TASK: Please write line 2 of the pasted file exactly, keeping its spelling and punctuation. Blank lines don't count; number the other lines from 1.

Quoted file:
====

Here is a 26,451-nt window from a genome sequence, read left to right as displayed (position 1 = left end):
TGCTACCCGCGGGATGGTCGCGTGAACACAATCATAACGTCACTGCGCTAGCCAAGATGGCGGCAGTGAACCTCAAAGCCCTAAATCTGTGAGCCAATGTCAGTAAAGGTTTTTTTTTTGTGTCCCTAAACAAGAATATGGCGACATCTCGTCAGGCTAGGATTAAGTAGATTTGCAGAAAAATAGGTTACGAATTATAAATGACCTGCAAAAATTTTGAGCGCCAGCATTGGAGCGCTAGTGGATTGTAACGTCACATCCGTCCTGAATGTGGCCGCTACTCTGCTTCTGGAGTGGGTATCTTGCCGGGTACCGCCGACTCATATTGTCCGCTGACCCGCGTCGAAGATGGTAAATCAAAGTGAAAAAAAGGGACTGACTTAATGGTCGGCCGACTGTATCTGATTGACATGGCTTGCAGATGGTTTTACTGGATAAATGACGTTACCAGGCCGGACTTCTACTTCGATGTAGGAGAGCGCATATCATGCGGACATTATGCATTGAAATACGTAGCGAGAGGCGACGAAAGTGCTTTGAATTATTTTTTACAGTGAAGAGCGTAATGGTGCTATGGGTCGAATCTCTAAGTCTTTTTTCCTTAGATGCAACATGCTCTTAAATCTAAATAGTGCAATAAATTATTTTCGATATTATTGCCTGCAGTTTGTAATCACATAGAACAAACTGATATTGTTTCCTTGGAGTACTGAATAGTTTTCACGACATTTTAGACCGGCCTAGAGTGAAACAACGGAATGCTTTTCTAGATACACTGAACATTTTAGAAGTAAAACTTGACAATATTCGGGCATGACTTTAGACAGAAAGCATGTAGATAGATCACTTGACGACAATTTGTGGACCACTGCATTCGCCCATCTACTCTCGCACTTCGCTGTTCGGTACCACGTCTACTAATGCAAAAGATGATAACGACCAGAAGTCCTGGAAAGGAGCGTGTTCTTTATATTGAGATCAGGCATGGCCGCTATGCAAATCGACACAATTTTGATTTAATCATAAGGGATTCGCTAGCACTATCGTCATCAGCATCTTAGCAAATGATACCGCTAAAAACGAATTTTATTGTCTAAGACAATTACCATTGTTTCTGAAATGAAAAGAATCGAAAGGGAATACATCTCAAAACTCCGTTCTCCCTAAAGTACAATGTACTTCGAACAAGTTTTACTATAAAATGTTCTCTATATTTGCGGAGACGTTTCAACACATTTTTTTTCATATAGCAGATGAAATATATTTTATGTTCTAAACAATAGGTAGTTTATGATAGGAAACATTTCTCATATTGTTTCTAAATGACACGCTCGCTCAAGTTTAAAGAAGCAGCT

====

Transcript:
TGCTACCCGCGGGATGGTCGCGTGAACACAATCATAACGTCACTGCGCTAGCCAAGATGGCGGCAGTGAACCTCAAAGCCCTAAATCTGTGAGCCAATGTCAGTAAAGGTTTTTTTTTTGTGTCCCTAAACAAGAATATGGCGACATCTCGTCAGGCTAGGATTAAGTAGATTTGCAGAAAAATAGGTTACGAATTATAAATGACCTGCAAAAATTTTGAGCGCCAGCATTGGAGCGCTAGTGGATTGTAACGTCACATCCGTCCTGAATGTGGCCGCTACTCTGCTTCTGGAGTGGGTATCTTGCCGGGTACCGCCGACTCATATTGTCCGCTGACCCGCGTCGAAGATGGTAAATCAAAGTGAAAAAAAGGGACTGACTTAATGGTCGGCCGACTGTATCTGATTGACATGGCTTGCAGATGGTTTTACTGGATAAATGACGTTACCAGGCCGGACTTCTACTTCGATGTAGGAGAGCGCATATCATGCGGACATTATGCATTGAAATACGTAGCGAGAGGCGACGAAAGTGCTTTGAATTATTTTTTACAGTGAAGAGCGTAATGGTGCTATGGGTCGAATCTCTAAGTCTTTTTTCCTTAGATGCAACATGCTCTTAAATCTAAATAGTGCAATAAATTATTTTCGATATTATTGCCTGCAGTTTGTAATCACATAGAACAAACTGATATTGTTTCCTTGGAGTACTGAATAGTTTTCACGACATTTTAGACCGGCCTAGAGTGAAACAACGGAATGCTTTTCTAGATACACTGAACATTTTAGAAGTAAAACTTGACAATATTCGGGCATGACTTTAGACAGAAAGCATGTAGATAGATCACTTGACGACAATTTGTGGACCACTGCATTCGCCCATCTACTCTCGCACTTCGCTGTTCGGTACCACGTCTACTAATGCAAAAGATGATAACGACCAGAAGTCCTGGAAAGGAGCGTGTTCTTTATATTGAGATCAGGCATGGCCGCTATGCAAATCGACACAATTTTGATTTAATCATAAGGGATTCGCTAGCACTATCGTCATCAGCATCTTAGCAAATGATACCGCTAAAAACGAATTTTATTGTCTAAGACAATTACCATTGTTTCTGAAATGAAAAGAATCGAAAGGGAATACATCTCAAAACTCCGTTCTCCCTAAAGTACAATGTACTTCGAACAAGTTTTACTATAAAATGTTCTCTATATTTGCGGAGACGTTTCAACACATTTTTTTTCATATAGCAGATGAAATATATTTTATGTTCTAAACAATAGGTAGTTTATGATAGGAAACATTTCTCATATTGTTTCTAAATGACACGCTCGCTCAAGTTTAAAGAAGCAGCT